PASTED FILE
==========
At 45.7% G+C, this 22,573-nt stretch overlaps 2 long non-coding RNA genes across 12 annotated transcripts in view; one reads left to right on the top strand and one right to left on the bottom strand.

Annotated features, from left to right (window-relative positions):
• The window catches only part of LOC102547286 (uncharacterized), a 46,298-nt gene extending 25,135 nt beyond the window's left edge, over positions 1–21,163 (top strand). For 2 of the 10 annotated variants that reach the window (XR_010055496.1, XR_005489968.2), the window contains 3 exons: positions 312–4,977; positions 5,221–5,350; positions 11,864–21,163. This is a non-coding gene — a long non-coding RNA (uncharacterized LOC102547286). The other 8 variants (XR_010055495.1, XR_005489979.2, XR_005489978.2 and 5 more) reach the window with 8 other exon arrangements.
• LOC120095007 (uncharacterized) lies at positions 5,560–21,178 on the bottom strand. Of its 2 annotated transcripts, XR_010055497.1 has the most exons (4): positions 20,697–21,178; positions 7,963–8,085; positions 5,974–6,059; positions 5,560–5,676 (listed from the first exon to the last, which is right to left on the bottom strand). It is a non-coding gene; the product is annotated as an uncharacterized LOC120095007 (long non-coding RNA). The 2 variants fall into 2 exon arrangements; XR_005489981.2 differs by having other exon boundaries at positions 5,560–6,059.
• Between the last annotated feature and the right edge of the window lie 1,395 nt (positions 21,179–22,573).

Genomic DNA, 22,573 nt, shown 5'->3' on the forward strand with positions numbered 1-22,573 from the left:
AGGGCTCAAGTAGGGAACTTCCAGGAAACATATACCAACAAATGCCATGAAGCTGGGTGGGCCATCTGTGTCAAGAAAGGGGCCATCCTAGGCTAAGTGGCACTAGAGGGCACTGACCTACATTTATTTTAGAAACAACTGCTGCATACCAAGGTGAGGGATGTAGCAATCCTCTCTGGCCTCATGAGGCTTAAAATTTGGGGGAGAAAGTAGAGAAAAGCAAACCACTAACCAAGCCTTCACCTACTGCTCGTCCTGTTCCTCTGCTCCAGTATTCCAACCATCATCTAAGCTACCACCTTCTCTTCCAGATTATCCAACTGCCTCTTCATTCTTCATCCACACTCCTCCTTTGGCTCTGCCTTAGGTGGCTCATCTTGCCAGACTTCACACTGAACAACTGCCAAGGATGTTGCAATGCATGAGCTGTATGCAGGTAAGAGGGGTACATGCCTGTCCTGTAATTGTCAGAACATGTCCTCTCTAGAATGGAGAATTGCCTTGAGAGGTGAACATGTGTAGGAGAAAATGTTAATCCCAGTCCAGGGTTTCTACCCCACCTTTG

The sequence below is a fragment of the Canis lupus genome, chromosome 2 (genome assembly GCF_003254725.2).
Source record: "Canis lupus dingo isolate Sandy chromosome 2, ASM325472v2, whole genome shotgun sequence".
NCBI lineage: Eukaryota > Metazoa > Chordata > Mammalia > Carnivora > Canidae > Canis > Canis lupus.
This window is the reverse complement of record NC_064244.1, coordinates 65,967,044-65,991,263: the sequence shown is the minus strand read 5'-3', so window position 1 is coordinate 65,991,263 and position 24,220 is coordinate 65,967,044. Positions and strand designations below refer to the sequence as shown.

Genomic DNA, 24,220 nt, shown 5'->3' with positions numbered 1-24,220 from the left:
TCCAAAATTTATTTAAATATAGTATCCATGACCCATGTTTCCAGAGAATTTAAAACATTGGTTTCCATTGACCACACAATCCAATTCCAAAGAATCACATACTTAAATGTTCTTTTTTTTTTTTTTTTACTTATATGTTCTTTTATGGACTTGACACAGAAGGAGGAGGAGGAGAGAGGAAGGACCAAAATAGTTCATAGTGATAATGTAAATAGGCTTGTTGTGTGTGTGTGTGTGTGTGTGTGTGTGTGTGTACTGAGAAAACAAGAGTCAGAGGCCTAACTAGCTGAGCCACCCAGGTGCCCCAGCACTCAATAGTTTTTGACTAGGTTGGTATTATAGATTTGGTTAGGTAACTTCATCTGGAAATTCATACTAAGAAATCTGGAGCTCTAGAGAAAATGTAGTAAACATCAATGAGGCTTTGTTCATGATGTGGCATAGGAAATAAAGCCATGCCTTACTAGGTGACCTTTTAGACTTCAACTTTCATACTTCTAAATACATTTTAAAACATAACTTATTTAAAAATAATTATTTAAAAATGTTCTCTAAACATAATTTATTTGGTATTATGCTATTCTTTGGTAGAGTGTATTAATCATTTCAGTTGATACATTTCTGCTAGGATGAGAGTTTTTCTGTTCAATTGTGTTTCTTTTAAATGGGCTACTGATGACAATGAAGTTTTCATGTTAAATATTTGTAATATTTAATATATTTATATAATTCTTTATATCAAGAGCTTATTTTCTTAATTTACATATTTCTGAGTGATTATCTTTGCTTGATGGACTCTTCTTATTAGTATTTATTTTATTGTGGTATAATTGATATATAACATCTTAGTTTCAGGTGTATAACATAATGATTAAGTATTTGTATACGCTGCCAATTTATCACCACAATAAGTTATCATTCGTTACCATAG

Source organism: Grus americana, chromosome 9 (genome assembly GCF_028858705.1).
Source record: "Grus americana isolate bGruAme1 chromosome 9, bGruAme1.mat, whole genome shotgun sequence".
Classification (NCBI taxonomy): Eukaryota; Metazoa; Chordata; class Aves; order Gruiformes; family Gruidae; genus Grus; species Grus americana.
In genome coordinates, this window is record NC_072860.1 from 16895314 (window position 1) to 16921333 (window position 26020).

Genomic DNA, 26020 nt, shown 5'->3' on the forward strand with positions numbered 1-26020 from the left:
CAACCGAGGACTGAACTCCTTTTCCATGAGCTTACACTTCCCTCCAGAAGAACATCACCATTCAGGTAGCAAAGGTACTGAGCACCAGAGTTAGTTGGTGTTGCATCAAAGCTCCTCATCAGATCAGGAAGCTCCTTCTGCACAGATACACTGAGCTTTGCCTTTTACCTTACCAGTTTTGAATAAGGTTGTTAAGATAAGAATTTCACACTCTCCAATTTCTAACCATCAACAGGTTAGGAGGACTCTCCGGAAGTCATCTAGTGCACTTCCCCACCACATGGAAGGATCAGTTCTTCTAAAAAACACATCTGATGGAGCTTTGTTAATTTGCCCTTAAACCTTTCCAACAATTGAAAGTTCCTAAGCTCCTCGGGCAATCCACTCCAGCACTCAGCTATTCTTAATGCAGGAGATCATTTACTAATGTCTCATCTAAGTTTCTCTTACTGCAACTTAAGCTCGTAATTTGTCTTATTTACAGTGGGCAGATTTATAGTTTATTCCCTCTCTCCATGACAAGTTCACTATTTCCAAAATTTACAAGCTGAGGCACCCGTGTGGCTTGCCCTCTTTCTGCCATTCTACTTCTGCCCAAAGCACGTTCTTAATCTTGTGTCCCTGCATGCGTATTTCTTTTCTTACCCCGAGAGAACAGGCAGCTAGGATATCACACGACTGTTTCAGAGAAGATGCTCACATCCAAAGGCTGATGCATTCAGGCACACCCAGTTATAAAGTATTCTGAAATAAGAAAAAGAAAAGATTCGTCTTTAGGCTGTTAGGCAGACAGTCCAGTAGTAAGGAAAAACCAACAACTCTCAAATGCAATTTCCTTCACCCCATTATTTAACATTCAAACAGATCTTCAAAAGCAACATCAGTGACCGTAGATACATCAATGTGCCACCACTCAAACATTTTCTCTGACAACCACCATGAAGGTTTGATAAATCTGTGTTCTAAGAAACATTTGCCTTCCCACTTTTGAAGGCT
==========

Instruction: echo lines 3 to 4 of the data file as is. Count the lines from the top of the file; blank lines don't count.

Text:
• The window catches only part of LOC102547286 (uncharacterized), a 46,298-nt gene extending 25,135 nt beyond the window's left edge, over positions 1–21,163 (top strand). For 2 of the 10 annotated variants that reach the window (XR_010055496.1, XR_005489968.2), the window contains 3 exons: positions 312–4,977; positions 5,221–5,350; positions 11,864–21,163. This is a non-coding gene — a long non-coding RNA (uncharacterized LOC102547286). The other 8 variants (XR_010055495.1, XR_005489979.2, XR_005489978.2 and 5 more) reach the window with 8 other exon arrangements.
• LOC120095007 (uncharacterized) lies at positions 5,560–21,178 on the bottom strand. Of its 2 annotated transcripts, XR_010055497.1 has the most exons (4): positions 20,697–21,178; positions 7,963–8,085; positions 5,974–6,059; positions 5,560–5,676 (listed from the first exon to the last, which is right to left on the bottom strand). It is a non-coding gene; the product is annotated as an uncharacterized LOC120095007 (long non-coding RNA). The 2 variants fall into 2 exon arrangements; XR_005489981.2 differs by having other exon boundaries at positions 5,560–6,059.